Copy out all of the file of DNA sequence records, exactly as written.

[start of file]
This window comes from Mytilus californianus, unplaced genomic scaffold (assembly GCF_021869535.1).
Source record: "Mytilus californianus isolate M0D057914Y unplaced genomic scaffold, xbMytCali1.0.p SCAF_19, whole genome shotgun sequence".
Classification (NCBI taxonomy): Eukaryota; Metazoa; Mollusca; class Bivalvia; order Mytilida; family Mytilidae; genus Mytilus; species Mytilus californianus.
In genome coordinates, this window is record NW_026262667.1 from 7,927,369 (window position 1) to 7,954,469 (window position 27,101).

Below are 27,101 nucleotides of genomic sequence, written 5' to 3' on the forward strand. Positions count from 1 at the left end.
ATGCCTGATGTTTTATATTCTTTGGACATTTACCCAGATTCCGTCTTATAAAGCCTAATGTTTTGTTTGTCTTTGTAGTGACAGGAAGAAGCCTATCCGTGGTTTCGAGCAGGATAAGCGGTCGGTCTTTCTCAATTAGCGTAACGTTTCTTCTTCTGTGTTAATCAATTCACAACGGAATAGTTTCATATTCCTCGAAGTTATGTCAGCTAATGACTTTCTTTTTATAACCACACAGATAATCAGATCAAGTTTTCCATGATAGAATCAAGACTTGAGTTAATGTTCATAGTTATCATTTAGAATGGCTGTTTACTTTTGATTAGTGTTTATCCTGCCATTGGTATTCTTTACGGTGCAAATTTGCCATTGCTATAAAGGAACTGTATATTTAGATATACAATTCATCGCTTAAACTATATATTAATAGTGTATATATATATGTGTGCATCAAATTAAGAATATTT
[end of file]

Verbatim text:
This window comes from Mytilus californianus, unplaced genomic scaffold (assembly GCF_021869535.1).
Source record: "Mytilus californianus isolate M0D057914Y unplaced genomic scaffold, xbMytCali1.0.p SCAF_19, whole genome shotgun sequence".
Classification (NCBI taxonomy): Eukaryota; Metazoa; Mollusca; class Bivalvia; order Mytilida; family Mytilidae; genus Mytilus; species Mytilus californianus.
In genome coordinates, this window is record NW_026262667.1 from 7,927,369 (window position 1) to 7,954,469 (window position 27,101).

Below are 27,101 nucleotides of genomic sequence, written 5' to 3' on the forward strand. Positions count from 1 at the left end.
ATGCCTGATGTTTTATATTCTTTGGACATTTACCCAGATTCCGTCTTATAAAGCCTAATGTTTTGTTTGTCTTTGTAGTGACAGGAAGAAGCCTATCCGTGGTTTCGAGCAGGATAAGCGGTCGGTCTTTCTCAATTAGCGTAACGTTTCTTCTTCTGTGTTAATCAATTCACAACGGAATAGTTTCATATTCCTCGAAGTTATGTCAGCTAATGACTTTCTTTTTATAACCACACAGATAATCAGATCAAGTTTTCCATGATAGAATCAAGACTTGAGTTAATGTTCATAGTTATCATTTAGAATGGCTGTTTACTTTTGATTAGTGTTTATCCTGCCATTGGTATTCTTTACGGTGCAAATTTGCCATTGCTATAAAGGAACTGTATATTTAGATATACAATTCATCGCTTAAACTATATATTAATAGTGTATATATATATGTGTGCATCAAATTAAGAATATTT